Ktc

Feed

Discharge

Discharge

Feed

Discharge

Double drum dryer with center feed and bottom discharge of atomization used. An example of this is the tower configuration designed to accommodate the inverted jet of the two-fluid nozzle whereas the cylinder and cone of the more usual configuration are designed for the spray pattern produced by a disk-type atomizer (Fig. 6).

The product collection systems incorporated in spray-drying installations are many and varied and can constitute a substantial proportion of the total capital investment. In some cases, this can be as high as 20-25% of the installed plant cost. It also must be remembered that to be suitable for spray drying, the feed must be in a pumpable condition. Therefore, consideration must be given to the upstream process, ie, whether there is any need to reslurry in order to make the feed suitable for spray drying.

It generally is accepted that mechanical dewatering is less costly than thermal methods and while the spray dryer exhibits quite high thermal efficiencies, it often is at a disadvantage relative to other drying systems because of the greater absolute weight of water to be evaporated owing to the nature of the feed. It is, however, interesting to consider this point further. A classic case for comparison is provided by a thixotropic material that may be handled either in a spray dryer using a mechanical disperser doing work on a filtered cake to make it amenable to spray drying or alternatively, drying the same feedstock on a continuous-band dryer. In the latter instance, the cake is fed to an extruder and suitably preformed prior to being deposited on the conveyor band.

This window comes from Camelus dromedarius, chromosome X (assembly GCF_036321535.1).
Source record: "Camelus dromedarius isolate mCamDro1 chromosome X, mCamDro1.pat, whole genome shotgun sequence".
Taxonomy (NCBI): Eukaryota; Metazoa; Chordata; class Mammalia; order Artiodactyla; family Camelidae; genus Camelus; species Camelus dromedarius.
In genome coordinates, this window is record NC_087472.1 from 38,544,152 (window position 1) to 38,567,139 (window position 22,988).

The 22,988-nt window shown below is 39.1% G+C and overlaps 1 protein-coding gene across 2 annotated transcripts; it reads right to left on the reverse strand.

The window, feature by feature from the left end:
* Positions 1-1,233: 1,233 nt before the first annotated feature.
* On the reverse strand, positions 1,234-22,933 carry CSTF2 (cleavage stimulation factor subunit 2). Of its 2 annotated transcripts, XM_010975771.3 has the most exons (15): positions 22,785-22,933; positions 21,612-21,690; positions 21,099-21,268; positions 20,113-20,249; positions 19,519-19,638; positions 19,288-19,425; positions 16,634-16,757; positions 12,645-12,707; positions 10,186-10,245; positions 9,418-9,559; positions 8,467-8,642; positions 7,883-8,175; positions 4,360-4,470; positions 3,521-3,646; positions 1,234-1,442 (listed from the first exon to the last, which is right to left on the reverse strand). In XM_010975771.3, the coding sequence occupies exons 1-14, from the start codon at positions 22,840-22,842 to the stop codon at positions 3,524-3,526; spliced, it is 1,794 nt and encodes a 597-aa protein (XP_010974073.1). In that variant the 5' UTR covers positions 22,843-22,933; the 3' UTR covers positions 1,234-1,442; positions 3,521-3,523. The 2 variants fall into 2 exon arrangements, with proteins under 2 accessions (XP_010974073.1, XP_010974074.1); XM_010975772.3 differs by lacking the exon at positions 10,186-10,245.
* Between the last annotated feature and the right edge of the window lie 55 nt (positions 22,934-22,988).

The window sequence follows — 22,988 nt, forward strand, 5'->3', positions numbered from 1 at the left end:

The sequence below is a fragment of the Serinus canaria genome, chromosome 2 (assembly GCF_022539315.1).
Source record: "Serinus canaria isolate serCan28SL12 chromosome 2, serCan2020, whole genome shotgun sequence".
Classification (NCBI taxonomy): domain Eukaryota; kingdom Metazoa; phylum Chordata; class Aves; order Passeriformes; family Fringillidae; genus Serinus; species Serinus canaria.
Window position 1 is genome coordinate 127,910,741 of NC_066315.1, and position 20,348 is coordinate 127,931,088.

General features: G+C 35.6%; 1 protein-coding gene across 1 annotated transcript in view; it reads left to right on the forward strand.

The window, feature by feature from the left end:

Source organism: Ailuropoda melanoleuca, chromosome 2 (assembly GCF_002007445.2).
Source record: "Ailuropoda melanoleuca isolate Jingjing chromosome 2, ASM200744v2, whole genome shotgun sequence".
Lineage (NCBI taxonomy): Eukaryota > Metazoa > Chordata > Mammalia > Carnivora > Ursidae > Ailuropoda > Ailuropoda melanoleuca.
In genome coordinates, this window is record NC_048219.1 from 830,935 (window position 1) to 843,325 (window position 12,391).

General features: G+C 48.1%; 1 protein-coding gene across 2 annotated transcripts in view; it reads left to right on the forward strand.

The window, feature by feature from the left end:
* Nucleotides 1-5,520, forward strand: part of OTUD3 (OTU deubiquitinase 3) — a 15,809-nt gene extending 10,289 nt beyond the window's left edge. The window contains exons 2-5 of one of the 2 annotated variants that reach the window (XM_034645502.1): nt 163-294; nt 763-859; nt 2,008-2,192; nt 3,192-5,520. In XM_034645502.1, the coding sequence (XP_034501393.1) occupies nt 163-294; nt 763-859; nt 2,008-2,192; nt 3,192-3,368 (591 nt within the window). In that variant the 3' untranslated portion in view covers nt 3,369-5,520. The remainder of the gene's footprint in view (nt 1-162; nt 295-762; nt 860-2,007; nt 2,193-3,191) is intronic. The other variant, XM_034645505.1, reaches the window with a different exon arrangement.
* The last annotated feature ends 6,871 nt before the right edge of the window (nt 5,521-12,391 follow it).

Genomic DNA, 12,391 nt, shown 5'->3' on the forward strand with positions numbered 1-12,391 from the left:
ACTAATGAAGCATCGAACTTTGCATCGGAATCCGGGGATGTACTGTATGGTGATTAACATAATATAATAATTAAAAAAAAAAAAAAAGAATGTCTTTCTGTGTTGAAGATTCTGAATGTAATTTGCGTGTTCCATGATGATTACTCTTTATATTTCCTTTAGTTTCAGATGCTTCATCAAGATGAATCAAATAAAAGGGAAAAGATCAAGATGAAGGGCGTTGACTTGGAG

The operating costs presented in Table 2 are based on requirements for thermal and electrical energy only. No consideration is given to labor costs for either type of plant since these are likely to be approximately the same. Probably the most obvious figure emerging from this comparison is the 20% price differential in favor of the continuous-band dryer. Furthermore, while energy costs favor spray drying, they are not significantly lower.

It is, of course, impossible to generalize since the economic viability of a drying process ultimately depends on the cost per pound of the dried product and, as mentioned previously, the spray dryer usually has a greater amount of water to remove by thermal methods than other types. In the particular case illustrated, the spray dryer would have an approximate diameter of 21 ft for the evaporation of 6000 lb/h. If, however, the feed solids were reduced to 30% by dilution, the hourly evaporation rate would increase to 14,000 lb and the chamber diameter would be about 30 ft with corresponding increases in thermal input and air volume. The system would, as a result, also require larger fans and product collection systems. The overall thermal efficiency would remain substantially constant at 76% with reducing feed solids. Installed plant costs, however, increase proportionally with increasing dryer size necessary for the higher evaporation involved in producing a dried output equivalent to that shown in Table 2.

Spray drying does have many advantages, particularly with regard to the final product form. This is especially so where pressing grade materials are required, ie, in the production of ceramics and dust-free products such as dye-stuffs. It is certain that with the introduction of new ge-

Feed

Air inlet

Air inlet

Nozzle atomizer

Air outlet

Nozzle atomizer

Air outlet

Air inlet

Feed

Centrifugal ' atomizer

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